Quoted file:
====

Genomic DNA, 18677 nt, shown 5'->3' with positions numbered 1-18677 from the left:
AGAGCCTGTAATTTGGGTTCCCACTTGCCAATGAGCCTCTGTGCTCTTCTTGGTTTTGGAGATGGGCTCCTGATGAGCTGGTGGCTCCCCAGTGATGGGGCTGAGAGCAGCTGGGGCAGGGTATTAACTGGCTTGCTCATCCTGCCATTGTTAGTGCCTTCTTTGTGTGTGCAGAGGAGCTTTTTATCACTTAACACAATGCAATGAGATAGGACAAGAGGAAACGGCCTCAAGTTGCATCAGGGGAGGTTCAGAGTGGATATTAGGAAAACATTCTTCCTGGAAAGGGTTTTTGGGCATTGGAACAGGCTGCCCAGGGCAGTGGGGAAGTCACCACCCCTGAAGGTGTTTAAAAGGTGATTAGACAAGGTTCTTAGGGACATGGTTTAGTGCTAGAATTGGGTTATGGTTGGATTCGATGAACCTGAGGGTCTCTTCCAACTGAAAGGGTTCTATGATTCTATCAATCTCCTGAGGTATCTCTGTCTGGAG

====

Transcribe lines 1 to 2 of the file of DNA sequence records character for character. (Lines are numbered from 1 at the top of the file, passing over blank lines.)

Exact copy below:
Genomic DNA, 18677 nt, shown 5'->3' with positions numbered 1-18677 from the left:
AGAGCCTGTAATTTGGGTTCCCACTTGCCAATGAGCCTCTGTGCTCTTCTTGGTTTTGGAGATGGGCTCCTGATGAGCTGGTGGCTCCCCAGTGATGGGGCTGAGAGCAGCTGGGGCAGGGTATTAACTGGCTTGCTCATCCTGCCATTGTTAGTGCCTTCTTTGTGTGTGCAGAGGAGCTTTTTATCACTTAACACAATGCAATGAGATAGGACAAGAGGAAACGGCCTCAAGTTGCATCAGGGGAGGTTCAGAGTGGATATTAGGAAAACATTCTTCCTGGAAAGGGTTTTTGGGCATTGGAACAGGCTGCCCAGGGCAGTGGGGAAGTCACCACCCCTGAAGGTGTTTAAAAGGTGATTAGACAAGGTTCTTAGGGACATGGTTTAGTGCTAGAATTGGGTTATGGTTGGATTCGATGAACCTGAGGGTCTCTTCCAACTGAAAGGGTTCTATGATTCTATCAATCTCCTGAGGTATCTCTGTCTGGAG